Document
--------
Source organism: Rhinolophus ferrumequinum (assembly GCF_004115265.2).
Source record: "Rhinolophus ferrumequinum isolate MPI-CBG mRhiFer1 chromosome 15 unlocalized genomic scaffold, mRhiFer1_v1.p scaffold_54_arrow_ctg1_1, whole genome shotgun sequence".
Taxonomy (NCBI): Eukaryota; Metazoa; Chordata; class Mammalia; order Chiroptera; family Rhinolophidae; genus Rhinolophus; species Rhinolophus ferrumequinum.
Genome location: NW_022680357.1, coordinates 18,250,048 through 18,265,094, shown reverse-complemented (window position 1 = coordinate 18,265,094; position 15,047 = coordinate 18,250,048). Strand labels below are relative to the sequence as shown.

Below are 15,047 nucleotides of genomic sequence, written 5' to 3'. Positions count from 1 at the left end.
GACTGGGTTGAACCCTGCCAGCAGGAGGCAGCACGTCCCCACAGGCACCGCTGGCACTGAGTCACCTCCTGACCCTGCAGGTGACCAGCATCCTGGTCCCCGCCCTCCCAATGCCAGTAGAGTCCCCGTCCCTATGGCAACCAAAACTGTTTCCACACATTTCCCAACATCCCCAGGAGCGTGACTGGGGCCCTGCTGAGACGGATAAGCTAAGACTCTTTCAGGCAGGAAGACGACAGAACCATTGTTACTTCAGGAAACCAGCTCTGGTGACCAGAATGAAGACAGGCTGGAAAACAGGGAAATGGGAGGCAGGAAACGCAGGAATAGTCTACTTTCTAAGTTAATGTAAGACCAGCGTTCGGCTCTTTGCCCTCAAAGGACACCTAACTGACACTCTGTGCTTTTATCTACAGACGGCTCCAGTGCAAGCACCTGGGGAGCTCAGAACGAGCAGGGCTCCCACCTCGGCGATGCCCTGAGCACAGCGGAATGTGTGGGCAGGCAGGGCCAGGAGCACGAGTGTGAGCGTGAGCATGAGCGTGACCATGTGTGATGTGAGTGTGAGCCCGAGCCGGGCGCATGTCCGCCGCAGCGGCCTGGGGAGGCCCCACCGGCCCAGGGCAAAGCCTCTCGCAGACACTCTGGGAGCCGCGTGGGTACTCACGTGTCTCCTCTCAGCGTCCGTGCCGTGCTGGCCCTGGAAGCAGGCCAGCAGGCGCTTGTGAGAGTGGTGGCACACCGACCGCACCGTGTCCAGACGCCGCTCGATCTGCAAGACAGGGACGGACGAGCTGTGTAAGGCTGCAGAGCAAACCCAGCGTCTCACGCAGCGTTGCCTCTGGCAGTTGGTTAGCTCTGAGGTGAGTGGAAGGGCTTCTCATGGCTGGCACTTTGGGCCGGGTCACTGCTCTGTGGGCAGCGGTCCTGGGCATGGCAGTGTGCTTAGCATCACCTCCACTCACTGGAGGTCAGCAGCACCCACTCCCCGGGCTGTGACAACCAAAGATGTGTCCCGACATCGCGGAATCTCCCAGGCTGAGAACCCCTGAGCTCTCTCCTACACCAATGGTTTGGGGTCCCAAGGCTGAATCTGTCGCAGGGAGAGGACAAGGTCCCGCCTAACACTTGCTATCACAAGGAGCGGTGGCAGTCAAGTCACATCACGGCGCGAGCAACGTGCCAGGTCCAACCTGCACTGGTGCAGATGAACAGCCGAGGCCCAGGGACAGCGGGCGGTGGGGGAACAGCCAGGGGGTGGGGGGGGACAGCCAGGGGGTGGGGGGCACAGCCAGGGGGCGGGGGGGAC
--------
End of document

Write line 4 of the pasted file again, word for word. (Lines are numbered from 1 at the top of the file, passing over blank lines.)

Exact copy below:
Genome location: NW_022680357.1, coordinates 18,250,048 through 18,265,094, shown reverse-complemented (window position 1 = coordinate 18,265,094; position 15,047 = coordinate 18,250,048). Strand labels below are relative to the sequence as shown.